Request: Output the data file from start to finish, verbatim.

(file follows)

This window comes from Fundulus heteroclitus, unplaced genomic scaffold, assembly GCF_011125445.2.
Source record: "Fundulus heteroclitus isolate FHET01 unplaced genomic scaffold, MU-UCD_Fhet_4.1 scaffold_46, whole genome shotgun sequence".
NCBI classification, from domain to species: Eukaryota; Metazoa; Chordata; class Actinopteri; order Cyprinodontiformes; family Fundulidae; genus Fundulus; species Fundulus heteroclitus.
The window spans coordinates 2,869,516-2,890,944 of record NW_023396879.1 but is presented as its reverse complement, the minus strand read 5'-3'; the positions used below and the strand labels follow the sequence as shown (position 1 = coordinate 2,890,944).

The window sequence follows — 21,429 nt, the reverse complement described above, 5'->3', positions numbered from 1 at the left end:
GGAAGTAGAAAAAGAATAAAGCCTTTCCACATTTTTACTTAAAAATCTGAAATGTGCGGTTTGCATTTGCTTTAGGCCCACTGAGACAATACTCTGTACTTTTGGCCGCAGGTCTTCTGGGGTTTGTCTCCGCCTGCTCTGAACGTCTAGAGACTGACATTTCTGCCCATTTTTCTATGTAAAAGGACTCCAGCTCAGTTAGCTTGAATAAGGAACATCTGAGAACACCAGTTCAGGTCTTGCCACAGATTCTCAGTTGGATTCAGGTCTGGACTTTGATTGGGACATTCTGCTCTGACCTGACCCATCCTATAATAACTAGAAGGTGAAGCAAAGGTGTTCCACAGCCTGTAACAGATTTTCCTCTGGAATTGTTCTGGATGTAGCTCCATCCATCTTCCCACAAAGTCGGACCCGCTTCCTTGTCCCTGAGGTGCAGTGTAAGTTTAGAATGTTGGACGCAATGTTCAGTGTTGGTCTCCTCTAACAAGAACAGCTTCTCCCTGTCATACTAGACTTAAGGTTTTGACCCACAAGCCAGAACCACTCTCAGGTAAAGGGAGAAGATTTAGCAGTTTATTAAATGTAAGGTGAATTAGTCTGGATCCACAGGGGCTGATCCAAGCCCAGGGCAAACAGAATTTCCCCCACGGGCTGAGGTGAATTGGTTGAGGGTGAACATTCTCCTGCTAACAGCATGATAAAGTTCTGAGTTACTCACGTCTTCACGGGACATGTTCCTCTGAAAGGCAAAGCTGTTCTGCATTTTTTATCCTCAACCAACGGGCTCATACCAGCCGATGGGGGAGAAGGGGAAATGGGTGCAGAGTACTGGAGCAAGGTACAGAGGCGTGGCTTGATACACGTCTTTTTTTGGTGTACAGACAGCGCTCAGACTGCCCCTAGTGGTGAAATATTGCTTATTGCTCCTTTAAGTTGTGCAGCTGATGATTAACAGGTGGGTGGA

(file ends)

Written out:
This window comes from Fundulus heteroclitus, unplaced genomic scaffold, assembly GCF_011125445.2.
Source record: "Fundulus heteroclitus isolate FHET01 unplaced genomic scaffold, MU-UCD_Fhet_4.1 scaffold_46, whole genome shotgun sequence".
NCBI classification, from domain to species: Eukaryota; Metazoa; Chordata; class Actinopteri; order Cyprinodontiformes; family Fundulidae; genus Fundulus; species Fundulus heteroclitus.
The window spans coordinates 2,869,516-2,890,944 of record NW_023396879.1 but is presented as its reverse complement, the minus strand read 5'-3'; the positions used below and the strand labels follow the sequence as shown (position 1 = coordinate 2,890,944).

The window sequence follows — 21,429 nt, the reverse complement described above, 5'->3', positions numbered from 1 at the left end:
GGAAGTAGAAAAAGAATAAAGCCTTTCCACATTTTTACTTAAAAATCTGAAATGTGCGGTTTGCATTTGCTTTAGGCCCACTGAGACAATACTCTGTACTTTTGGCCGCAGGTCTTCTGGGGTTTGTCTCCGCCTGCTCTGAACGTCTAGAGACTGACATTTCTGCCCATTTTTCTATGTAAAAGGACTCCAGCTCAGTTAGCTTGAATAAGGAACATCTGAGAACACCAGTTCAGGTCTTGCCACAGATTCTCAGTTGGATTCAGGTCTGGACTTTGATTGGGACATTCTGCTCTGACCTGACCCATCCTATAATAACTAGAAGGTGAAGCAAAGGTGTTCCACAGCCTGTAACAGATTTTCCTCTGGAATTGTTCTGGATGTAGCTCCATCCATCTTCCCACAAAGTCGGACCCGCTTCCTTGTCCCTGAGGTGCAGTGTAAGTTTAGAATGTTGGACGCAATGTTCAGTGTTGGTCTCCTCTAACAAGAACAGCTTCTCCCTGTCATACTAGACTTAAGGTTTTGACCCACAAGCCAGAACCACTCTCAGGTAAAGGGAGAAGATTTAGCAGTTTATTAAATGTAAGGTGAATTAGTCTGGATCCACAGGGGCTGATCCAAGCCCAGGGCAAACAGAATTTCCCCCACGGGCTGAGGTGAATTGGTTGAGGGTGAACATTCTCCTGCTAACAGCATGATAAAGTTCTGAGTTACTCACGTCTTCACGGGACATGTTCCTCTGAAAGGCAAAGCTGTTCTGCATTTTTTATCCTCAACCAACGGGCTCATACCAGCCGATGGGGGAGAAGGGGAAATGGGTGCAGAGTACTGGAGCAAGGTACAGAGGCGTGGCTTGATACACGTCTTTTTTTGGTGTACAGACAGCGCTCAGACTGCCCCTAGTGGTGAAATATTGCTTATTGCTCCTTTAAGTTGTGCAGCTGATGATTAACAGGTGGGTGGA